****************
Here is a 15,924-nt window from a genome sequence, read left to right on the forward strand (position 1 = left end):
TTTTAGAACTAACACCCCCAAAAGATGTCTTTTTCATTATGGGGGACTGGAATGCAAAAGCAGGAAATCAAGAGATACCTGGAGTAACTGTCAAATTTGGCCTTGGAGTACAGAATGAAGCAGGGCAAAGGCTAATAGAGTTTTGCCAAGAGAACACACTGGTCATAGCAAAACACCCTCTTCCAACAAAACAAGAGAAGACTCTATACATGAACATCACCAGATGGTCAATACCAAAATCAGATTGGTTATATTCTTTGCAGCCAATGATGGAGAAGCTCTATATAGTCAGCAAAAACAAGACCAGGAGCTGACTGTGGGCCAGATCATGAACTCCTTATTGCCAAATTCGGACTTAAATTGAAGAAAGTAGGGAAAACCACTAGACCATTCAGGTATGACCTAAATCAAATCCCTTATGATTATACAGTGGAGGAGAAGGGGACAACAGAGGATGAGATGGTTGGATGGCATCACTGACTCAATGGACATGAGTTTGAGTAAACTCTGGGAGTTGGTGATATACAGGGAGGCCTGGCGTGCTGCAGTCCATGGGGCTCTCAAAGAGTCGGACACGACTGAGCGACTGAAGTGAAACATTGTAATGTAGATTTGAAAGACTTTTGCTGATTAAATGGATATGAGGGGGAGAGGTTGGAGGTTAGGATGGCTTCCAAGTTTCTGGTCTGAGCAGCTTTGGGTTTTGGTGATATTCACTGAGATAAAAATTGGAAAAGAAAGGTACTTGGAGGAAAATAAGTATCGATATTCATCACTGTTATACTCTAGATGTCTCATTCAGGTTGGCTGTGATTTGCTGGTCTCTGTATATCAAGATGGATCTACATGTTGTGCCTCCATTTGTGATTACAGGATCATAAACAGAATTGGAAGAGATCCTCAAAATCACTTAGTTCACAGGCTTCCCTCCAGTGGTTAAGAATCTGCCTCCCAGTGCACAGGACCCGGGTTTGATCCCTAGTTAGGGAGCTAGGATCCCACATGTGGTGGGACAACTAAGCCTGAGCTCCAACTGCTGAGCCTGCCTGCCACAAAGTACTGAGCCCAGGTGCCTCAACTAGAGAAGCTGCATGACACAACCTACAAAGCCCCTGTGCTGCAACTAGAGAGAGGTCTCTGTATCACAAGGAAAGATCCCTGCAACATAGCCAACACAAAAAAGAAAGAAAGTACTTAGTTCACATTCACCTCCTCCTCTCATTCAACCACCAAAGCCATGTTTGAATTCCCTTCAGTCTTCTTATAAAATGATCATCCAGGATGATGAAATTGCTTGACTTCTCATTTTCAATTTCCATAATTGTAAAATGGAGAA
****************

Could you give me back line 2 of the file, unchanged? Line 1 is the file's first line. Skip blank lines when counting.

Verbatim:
TTTTAGAACTAACACCCCCAAAAGATGTCTTTTTCATTATGGGGGACTGGAATGCAAAAGCAGGAAATCAAGAGATACCTGGAGTAACTGTCAAATTTGGCCTTGGAGTACAGAATGAAGCAGGGCAAAGGCTAATAGAGTTTTGCCAAGAGAACACACTGGTCATAGCAAAACACCCTCTTCCAACAAAACAAGAGAAGACTCTATACATGAACATCACCAGATGGTCAATACCAAAATCAGATTGGTTATATTCTTTGCAGCCAATGATGGAGAAGCTCTATATAGTCAGCAAAAACAAGACCAGGAGCTGACTGTGGGCCAGATCATGAACTCCTTATTGCCAAATTCGGACTTAAATTGAAGAAAGTAGGGAAAACCACTAGACCATTCAGGTATGACCTAAATCAAATCCCTTATGATTATACAGTGGAGGAGAAGGGGACAACAGAGGATGAGATGGTTGGATGGCATCACTGACTCAATGGACATGAGTTTGAGTAAACTCTGGGAGTTGGTGATATACAGGGAGGCCTGGCGTGCTGCAGTCCATGGGGCTCTCAAAGAGTCGGACACGACTGAGCGACTGAAGTGAAACATTGTAATGTAGATTTGAAAGACTTTTGCTGATTAAATGGATATGAGGGGGAGAGGTTGGAGGTTAGGATGGCTTCCAAGTTTCTGGTCTGAGCAGCTTTGGGTTTTGGTGATATTCACTGAGATAAAAATTGGAAAAGAAAGGTACTTGGAGGAAAATAAGTATCGATATTCATCACTGTTATACTCTAGATGTCTCATTCAGGTTGGCTGTGATTTGCTGGTCTCTGTATATCAAGATGGATCTACATGTTGTGCCTCCATTTGTGATTACAGGATCATAAACAGAATTGGAAGAGATCCTCAAAATCACTTAGTTCACAGGCTTCCCTCCAGTGGTTAAGAATCTGCCTCCCAGTGCACAGGACCCGGGTTTGATCCCTAGTTAGGGAGCTAGGATCCCACATGTGGTGGGACAACTAAGCCTGAGCTCCAACTGCTGAGCCTGCCTGCCACAAAGTACTGAGCCCAGGTGCCTCAACTAGAGAAGCTGCATGACACAACCTACAAAGCCCCTGTGCTGCAACTAGAGAGAGGTCTCTGTATCACAAGGAAAGATCCCTGCAACATAGCCAACACAAAAAAGAAAGAAAGTACTTAGTTCACATTCACCTCCTCCTCTCATTCAACCACCAAAGCCATGTTTGAATTCCCTTCAGTCTTCTTATAAAATGATCATCCAGGATGATGAAATTGCTTGACTTCTCATTTTCAATTTCCATAATTGTAAAATGGAGAA